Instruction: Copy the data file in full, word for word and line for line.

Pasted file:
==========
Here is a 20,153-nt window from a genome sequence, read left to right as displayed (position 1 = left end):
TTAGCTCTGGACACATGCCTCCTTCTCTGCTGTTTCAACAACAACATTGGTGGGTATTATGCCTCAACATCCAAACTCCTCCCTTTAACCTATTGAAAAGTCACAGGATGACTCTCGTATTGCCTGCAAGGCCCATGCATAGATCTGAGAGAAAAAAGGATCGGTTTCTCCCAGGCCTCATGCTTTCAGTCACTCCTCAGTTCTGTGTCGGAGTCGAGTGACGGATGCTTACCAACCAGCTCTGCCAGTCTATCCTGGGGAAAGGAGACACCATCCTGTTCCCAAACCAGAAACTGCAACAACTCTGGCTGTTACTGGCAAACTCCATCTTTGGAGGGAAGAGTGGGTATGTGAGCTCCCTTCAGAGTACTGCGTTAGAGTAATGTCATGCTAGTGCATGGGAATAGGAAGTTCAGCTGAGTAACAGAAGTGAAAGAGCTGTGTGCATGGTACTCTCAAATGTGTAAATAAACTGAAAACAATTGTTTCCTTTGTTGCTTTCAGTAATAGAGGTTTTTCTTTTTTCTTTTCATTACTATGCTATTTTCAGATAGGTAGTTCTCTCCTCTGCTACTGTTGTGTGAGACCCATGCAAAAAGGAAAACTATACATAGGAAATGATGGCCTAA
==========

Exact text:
Here is a 20,153-nt window from a genome sequence, read left to right as displayed (position 1 = left end):
TTAGCTCTGGACACATGCCTCCTTCTCTGCTGTTTCAACAACAACATTGGTGGGTATTATGCCTCAACATCCAAACTCCTCCCTTTAACCTATTGAAAAGTCACAGGATGACTCTCGTATTGCCTGCAAGGCCCATGCATAGATCTGAGAGAAAAAAGGATCGGTTTCTCCCAGGCCTCATGCTTTCAGTCACTCCTCAGTTCTGTGTCGGAGTCGAGTGACGGATGCTTACCAACCAGCTCTGCCAGTCTATCCTGGGGAAAGGAGACACCATCCTGTTCCCAAACCAGAAACTGCAACAACTCTGGCTGTTACTGGCAAACTCCATCTTTGGAGGGAAGAGTGGGTATGTGAGCTCCCTTCAGAGTACTGCGTTAGAGTAATGTCATGCTAGTGCATGGGAATAGGAAGTTCAGCTGAGTAACAGAAGTGAAAGAGCTGTGTGCATGGTACTCTCAAATGTGTAAATAAACTGAAAACAATTGTTTCCTTTGTTGCTTTCAGTAATAGAGGTTTTTCTTTTTTCTTTTCATTACTATGCTATTTTCAGATAGGTAGTTCTCTCCTCTGCTACTGTTGTGTGAGACCCATGCAAAAAGGAAAACTATACATAGGAAATGATGGCCTAA